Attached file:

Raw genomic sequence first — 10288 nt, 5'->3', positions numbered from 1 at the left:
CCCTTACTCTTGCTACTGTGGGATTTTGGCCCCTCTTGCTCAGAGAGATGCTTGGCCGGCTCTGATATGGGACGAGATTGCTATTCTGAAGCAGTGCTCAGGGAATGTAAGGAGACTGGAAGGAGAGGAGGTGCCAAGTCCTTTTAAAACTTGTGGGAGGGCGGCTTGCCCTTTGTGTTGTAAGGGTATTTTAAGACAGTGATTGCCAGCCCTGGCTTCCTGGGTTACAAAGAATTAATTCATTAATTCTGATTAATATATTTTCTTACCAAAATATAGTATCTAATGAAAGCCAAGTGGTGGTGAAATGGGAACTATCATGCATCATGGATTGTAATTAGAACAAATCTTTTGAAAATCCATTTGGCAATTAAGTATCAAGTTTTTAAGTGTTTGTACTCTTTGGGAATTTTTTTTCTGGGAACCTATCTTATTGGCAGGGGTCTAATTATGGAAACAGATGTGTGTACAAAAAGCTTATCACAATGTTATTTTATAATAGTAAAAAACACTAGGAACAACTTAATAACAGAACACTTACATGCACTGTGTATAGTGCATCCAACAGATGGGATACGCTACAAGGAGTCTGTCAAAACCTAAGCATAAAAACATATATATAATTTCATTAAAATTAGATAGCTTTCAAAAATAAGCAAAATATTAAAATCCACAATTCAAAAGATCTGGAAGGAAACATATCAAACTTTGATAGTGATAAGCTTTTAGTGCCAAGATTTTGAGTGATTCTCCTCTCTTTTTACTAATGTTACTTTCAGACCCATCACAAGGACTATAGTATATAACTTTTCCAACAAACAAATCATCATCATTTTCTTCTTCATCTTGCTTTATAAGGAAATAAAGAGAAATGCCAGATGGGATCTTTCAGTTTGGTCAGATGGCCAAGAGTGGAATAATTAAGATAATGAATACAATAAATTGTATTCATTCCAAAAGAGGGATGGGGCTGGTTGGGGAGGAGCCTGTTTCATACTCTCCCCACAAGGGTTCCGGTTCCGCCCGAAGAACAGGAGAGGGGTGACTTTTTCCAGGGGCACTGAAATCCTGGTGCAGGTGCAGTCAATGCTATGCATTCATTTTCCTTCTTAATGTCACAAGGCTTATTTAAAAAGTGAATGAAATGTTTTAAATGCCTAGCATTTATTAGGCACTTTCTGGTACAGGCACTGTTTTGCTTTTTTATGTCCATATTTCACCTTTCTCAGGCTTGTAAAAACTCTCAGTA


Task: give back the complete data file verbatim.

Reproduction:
Raw genomic sequence first — 10288 nt, 5'->3', positions numbered from 1 at the left:
CCCTTACTCTTGCTACTGTGGGATTTTGGCCCCTCTTGCTCAGAGAGATGCTTGGCCGGCTCTGATATGGGACGAGATTGCTATTCTGAAGCAGTGCTCAGGGAATGTAAGGAGACTGGAAGGAGAGGAGGTGCCAAGTCCTTTTAAAACTTGTGGGAGGGCGGCTTGCCCTTTGTGTTGTAAGGGTATTTTAAGACAGTGATTGCCAGCCCTGGCTTCCTGGGTTACAAAGAATTAATTCATTAATTCTGATTAATATATTTTCTTACCAAAATATAGTATCTAATGAAAGCCAAGTGGTGGTGAAATGGGAACTATCATGCATCATGGATTGTAATTAGAACAAATCTTTTGAAAATCCATTTGGCAATTAAGTATCAAGTTTTTAAGTGTTTGTACTCTTTGGGAATTTTTTTTCTGGGAACCTATCTTATTGGCAGGGGTCTAATTATGGAAACAGATGTGTGTACAAAAAGCTTATCACAATGTTATTTTATAATAGTAAAAAACACTAGGAACAACTTAATAACAGAACACTTACATGCACTGTGTATAGTGCATCCAACAGATGGGATACGCTACAAGGAGTCTGTCAAAACCTAAGCATAAAAACATATATATAATTTCATTAAAATTAGATAGCTTTCAAAAATAAGCAAAATATTAAAATCCACAATTCAAAAGATCTGGAAGGAAACATATCAAACTTTGATAGTGATAAGCTTTTAGTGCCAAGATTTTGAGTGATTCTCCTCTCTTTTTACTAATGTTACTTTCAGACCCATCACAAGGACTATAGTATATAACTTTTCCAACAAACAAATCATCATCATTTTCTTCTTCATCTTGCTTTATAAGGAAATAAAGAGAAATGCCAGATGGGATCTTTCAGTTTGGTCAGATGGCCAAGAGTGGAATAATTAAGATAATGAATACAATAAATTGTATTCATTCCAAAAGAGGGATGGGGCTGGTTGGGGAGGAGCCTGTTTCATACTCTCCCCACAAGGGTTCCGGTTCCGCCCGAAGAACAGGAGAGGGGTGACTTTTTCCAGGGGCACTGAAATCCTGGTGCAGGTGCAGTCAATGCTATGCATTCATTTTCCTTCTTAATGTCACAAGGCTTATTTAAAAAGTGAATGAAATGTTTTAAATGCCTAGCATTTATTAGGCACTTTCTGGTACAGGCACTGTTTTGCTTTTTTATGTCCATATTTCACCTTTCTCAGGCTTGTAAAAACTCTCAGTA